Second, not many are ready to appreciate Gandhi's critique of the dominant notion of masculinity and courage. Take, for instance, the radical Marxian notion of revolution: its mythology of heroism overthrowing the bourgeois state by guerilla warfare. Or see our ordinary human response: violence can be fought only by counter-violence. Not solely that. The psychology of violence is equated with the dominant imagery of masculinity; and love, care and forgiveness are seen as 'feminine passivity'. With his ‘Christianised’ self illumined by the Sermon on the Mount, Gandhi saw non-violence even in the Bhagavadgita. Kurukshetra, for him, is a site of inner struggle, and Krishna is our ‘soul force’ healing Arjuna — the disturbed self, torn between light and darkness, good and evil. No wonder, Gandhi could make things upside down, and rescue the spirit of courage from the burden of masculinity. In ahimsa, patience and art of dying, Gandhi found the new weapon of resistance against an unjust order. Think of Gandhi with his frail body walking through the villages of Noakhali, burning with communal hatred, and trying to restore peace while constantly working on his inner world. It was in this sense that the realm of politics became the site of his sadhana or spiritual practice. An ideal satyagrahi, Gandhi would have argued, is more like a spirited mother rather than a reactive/impatient aggressor. As violence is normalised in our life — in the making of 'nationalism', in the practice of 'development', in militarisation and terrorism, and in the sanctification of hyper-masculine ‘heroes’ or ‘martyrs’ — it becomes exceedingly difficult to appreciate the hollowness of this culture.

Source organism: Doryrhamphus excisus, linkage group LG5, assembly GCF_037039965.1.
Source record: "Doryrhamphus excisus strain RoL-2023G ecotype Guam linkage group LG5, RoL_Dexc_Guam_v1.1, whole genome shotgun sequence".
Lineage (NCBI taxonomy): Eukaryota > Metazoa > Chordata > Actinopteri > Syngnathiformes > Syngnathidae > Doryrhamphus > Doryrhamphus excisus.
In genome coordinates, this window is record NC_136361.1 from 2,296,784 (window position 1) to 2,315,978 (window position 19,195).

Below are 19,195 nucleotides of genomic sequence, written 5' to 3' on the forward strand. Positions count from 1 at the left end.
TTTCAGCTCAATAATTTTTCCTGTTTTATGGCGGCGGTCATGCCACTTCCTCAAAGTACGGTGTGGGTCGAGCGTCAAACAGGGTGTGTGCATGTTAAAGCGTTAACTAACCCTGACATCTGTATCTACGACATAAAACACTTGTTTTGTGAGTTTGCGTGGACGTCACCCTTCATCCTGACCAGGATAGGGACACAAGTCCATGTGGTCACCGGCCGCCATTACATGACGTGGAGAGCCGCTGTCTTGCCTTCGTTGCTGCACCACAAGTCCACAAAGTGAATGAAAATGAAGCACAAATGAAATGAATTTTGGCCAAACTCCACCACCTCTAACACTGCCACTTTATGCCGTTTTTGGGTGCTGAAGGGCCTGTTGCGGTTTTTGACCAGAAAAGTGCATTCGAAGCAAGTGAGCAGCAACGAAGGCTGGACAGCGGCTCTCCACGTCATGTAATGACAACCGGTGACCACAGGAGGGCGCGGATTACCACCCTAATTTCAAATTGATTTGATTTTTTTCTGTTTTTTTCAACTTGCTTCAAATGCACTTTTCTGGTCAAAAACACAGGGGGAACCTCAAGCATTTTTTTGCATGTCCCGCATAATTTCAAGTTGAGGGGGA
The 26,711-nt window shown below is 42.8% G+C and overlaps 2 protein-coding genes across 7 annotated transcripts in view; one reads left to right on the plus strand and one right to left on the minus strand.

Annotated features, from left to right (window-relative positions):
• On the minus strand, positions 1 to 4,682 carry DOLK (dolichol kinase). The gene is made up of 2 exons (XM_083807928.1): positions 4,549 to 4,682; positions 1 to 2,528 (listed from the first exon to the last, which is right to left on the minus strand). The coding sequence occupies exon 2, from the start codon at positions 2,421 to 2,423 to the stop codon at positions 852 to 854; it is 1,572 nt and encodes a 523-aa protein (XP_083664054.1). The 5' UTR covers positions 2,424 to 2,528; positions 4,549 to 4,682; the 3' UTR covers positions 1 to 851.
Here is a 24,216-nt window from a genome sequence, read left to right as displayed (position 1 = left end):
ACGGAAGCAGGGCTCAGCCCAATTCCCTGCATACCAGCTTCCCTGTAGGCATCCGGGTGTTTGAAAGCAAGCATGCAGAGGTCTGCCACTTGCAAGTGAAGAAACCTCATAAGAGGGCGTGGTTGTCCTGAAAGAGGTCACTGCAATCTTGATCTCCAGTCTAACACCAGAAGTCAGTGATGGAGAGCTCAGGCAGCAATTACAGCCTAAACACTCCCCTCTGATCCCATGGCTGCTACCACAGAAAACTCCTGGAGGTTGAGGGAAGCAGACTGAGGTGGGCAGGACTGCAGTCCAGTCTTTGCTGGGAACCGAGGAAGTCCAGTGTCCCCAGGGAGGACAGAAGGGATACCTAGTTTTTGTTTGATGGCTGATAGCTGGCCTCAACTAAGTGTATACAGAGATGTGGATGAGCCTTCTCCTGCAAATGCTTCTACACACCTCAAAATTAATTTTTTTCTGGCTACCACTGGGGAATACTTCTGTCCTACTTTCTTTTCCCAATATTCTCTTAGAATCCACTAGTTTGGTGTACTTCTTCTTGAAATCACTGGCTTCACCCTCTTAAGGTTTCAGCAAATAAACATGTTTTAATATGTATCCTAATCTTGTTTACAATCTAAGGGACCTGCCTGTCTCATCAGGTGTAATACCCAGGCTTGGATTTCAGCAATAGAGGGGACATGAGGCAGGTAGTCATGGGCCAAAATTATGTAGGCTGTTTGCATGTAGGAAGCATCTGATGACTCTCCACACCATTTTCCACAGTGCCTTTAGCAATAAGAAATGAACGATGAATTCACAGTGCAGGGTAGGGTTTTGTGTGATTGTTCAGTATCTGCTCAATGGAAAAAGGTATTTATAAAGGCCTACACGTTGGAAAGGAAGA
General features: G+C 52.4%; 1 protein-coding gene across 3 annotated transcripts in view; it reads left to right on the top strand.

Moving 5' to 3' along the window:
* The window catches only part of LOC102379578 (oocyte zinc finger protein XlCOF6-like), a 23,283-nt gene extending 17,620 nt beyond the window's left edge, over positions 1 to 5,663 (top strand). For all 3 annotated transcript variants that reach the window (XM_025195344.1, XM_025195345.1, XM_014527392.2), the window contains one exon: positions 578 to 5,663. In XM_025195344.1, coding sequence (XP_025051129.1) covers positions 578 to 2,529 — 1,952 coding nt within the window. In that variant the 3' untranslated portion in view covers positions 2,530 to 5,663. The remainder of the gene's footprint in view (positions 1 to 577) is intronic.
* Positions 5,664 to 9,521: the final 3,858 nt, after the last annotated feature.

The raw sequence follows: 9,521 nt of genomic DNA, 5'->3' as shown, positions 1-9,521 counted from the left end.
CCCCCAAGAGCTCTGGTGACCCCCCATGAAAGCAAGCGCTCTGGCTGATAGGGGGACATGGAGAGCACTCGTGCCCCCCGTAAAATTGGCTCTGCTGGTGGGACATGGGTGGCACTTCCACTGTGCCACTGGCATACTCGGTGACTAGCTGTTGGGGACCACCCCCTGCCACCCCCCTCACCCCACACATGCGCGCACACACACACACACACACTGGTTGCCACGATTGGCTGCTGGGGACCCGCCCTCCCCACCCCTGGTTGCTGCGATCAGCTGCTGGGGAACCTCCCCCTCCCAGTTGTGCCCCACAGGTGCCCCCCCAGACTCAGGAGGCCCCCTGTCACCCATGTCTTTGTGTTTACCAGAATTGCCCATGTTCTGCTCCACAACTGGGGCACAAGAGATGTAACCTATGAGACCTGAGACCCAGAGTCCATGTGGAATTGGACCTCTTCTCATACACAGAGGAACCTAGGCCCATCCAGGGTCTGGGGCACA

Gandhi was no God. He was candid enough to acknowledge his own follies and contradictions, his failures and psychic turmoil. Moreover, even a sincere admirer of Gandhi ought to engage with the critical questions raised by the Marxists, Ambedkarites and feminists, and see the limits to the Gandhian worldview as far as the adequate understanding of the political economy of capitalism, the practice of caste hierarchies and the construction of gender identities are concerned. But then, is there any radical thinker — Marx, Ambedkar and Phule included — who has answers to everything? In fact, his limitations and ambiguities made him humane. The point is that these limitations notwithstanding, humane/vulnerable/yet determined Gandhi emerged as a refreshing departure at a time when colonialism, imperialism and war characterised the West, and in the process of decolonisation, India was striving for the recovery of her soul.
Today, as we find ourselves amidst the social Darwinism of global capitalism and violent conservatism of religious nationalism, we have begun to see ourselves as reckless consumers and militant nationalists with a sort of militarised consciousness. No wonder, the ruling class ideology would like to kill feminine/austere/dialogic Gandhi's spirit. The ultimate irony is that with a sense of guilt, we would museumise him in the official calendar art, or in the form of routinised speeches delivered by the political class on October 2 and January 30.